TW: political killings, marginalization of and violence against indigenous peoples, military coups
I mentioned late last week the unfortunate anniversary of the US-backed 1973 Chilean coup which coincided almost exactly with Secretary of State Hillary Clinton’s declaration that the United States is a clear force for global liberation. What I left out of that discussion was the later American support for the brutal regime, namely the apparent complacency between at least one US-based bank and former Chilean dictator Augusto Pinochet in hiding illegally obtained funds which he intended to access after fleeing Chile. While the US government armed and otherwise assisted his violent take over of the country, its role in the 2005 probe which uncovered the bank’s unsavory deal was a bit of a fig leaf. Although it didn’t exactly correcting the past mistake, it at least made some gesture of reparation. No domestic suits were filed, but the revealed information assisted prosecution efforts in Chile.
A few years later, then presidential candidate Barack Obama would deliver a rather impacting speech on flaws in the United States’ policies with regards to Latin America, saying:
“From the right, we hear about violent insurgents. From the left, we hear about paramilitaries. This is the predictable debate that seems frozen in time from the 1980s. You’re either soft on Communism or soft on death squads. […] The person living in fear of violence doesn’t care if they’re threatened by a right-wing paramilitary or a left-wing terrorist; they don’t care if they’re being threatened by a drug cartel or a corrupt police force. They just care that they’re being threatened, and that their families can’t live and work in peace. That is why there will never be true security unless we focus our efforts on targeting every source of fear in the Americas. That’s what I’ll do as President of the United States.“
And yet, his administration just refused to extradite or permit domestic legal cases against the former Presidents of Mexico and Bolivia, who are charged with killing or permitting the killing of civilians who held opposing political views. This from the administration that justified the assassination of multiple targets (sometimes US citizens) in other countries often with little or no involvement of the territories’ legitimate governments. Evidently, jurisdictions only exist for other countries.
The case against former Mexican President Ernesto Zedillo has been widely publicized, with The Economist and Bloomberg News both fairly explicitly calling the Connecticut-based civil suit a sham, potentially motivated by historic political rivalries. Given the dissolution of the same case against Zedillo in Mexico amid accusations that the plaintiffs were fabricated evidence, it’s necessary to not reject these claims outright. That being said, declassified US intelligence shores up the claims that Zedillo and his government either exhibited criminal negligence of government-trained paramilitaries, deliberately used them against Zapatista-supportive civilians, or did both.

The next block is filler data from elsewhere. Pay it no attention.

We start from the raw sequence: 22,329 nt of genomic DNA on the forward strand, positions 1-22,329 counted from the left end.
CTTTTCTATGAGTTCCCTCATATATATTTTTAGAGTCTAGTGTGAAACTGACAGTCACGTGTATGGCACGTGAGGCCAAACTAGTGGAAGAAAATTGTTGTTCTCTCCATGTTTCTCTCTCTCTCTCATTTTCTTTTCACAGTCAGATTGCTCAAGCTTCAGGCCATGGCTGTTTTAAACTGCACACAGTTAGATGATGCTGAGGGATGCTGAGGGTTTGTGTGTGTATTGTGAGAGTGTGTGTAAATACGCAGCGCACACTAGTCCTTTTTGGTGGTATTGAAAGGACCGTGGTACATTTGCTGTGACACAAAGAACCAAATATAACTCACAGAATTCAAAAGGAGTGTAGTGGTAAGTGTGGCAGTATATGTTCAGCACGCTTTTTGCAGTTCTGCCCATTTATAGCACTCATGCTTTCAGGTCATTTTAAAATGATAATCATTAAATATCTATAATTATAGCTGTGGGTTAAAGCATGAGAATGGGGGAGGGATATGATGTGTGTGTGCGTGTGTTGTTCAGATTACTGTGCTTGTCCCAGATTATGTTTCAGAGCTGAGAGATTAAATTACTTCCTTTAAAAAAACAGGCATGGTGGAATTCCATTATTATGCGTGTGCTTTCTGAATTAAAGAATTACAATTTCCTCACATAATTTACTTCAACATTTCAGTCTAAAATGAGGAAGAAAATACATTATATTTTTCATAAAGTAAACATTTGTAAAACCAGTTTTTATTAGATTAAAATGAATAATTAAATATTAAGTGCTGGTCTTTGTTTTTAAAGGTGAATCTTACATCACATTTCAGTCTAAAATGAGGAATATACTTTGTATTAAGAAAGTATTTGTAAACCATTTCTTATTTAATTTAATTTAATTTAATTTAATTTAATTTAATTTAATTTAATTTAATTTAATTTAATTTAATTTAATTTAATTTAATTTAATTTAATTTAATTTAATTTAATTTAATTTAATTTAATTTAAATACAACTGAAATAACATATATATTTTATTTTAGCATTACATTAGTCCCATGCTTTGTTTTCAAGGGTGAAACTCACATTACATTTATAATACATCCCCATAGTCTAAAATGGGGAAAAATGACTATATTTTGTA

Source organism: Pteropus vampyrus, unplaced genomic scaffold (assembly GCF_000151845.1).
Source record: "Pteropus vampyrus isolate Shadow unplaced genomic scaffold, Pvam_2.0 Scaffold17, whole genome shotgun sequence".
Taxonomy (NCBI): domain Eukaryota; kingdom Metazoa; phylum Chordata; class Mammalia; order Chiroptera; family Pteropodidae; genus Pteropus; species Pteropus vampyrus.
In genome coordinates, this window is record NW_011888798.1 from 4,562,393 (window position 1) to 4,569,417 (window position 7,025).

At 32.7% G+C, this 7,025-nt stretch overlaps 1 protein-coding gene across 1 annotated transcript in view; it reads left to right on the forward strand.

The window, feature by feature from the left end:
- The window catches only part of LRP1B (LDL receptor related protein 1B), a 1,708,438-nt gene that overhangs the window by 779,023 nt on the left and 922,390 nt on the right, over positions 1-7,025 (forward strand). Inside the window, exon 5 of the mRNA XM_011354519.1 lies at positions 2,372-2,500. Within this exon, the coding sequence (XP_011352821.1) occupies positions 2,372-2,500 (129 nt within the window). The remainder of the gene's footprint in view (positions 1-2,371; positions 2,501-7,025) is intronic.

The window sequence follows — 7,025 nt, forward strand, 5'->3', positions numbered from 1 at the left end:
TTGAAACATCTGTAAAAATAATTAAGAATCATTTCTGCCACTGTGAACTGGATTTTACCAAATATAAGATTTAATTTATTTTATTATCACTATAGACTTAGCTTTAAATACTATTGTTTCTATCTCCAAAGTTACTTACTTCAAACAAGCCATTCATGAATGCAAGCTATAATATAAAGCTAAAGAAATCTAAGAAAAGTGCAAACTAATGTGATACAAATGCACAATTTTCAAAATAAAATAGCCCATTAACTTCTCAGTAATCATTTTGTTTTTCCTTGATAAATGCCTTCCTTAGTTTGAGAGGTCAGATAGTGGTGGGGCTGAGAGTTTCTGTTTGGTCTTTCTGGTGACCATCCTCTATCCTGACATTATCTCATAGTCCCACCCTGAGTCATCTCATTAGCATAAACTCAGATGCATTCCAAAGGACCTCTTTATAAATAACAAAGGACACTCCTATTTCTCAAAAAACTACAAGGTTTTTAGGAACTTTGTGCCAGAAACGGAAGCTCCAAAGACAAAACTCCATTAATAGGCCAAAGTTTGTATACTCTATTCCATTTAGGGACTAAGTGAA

While Zedillo’s and his administration’s culpability in a 1997 massacre could arguably have been adequately examined in Mexican courts and this case is only a shameful circumvention of double jeopardy restrictions (common to both Mexico and the United States), the case is much clearer against the former Bolivian President. Gonzalo Sánchez de Lozada has been charged by Bolivian courts with legally condoning violence against indigenous protesters, which left 60 dead and at least 400 injured. As the current Bolivian government sees those protests as being legitimate opposition to efforts to erase the social and economic viability of indigenous communities among other groups which then faced excessive police violence, he has been charged with genocide. He has not stood trial for this actions anywhere, and the request of the Bolivian government is for him to be extradited so he could stand trial there, rather than a suit being brought to him in the United States.
Earlier in President Obama’s term in office, Human Rights advocates, many of them based in the United States, were optimistic about the possibility of Obama’s new commitment to reducing all forms of violence in Latin America driving an extradition of the former Bolivian president, now six years after the killings. Last Tuesday, however, his administration’s Department of State made clear that extradition was not an option for either of these former heads of state. Again, this statement was made on the anniversary of the US-backed Chilean coup in 1973 – showing a hint of ignorance or malice in the policy decision. As with Secretary of State Hillary Clinton’s remarks, the timing could not have been worse, let alone the substance of her statements or the State Department’s release.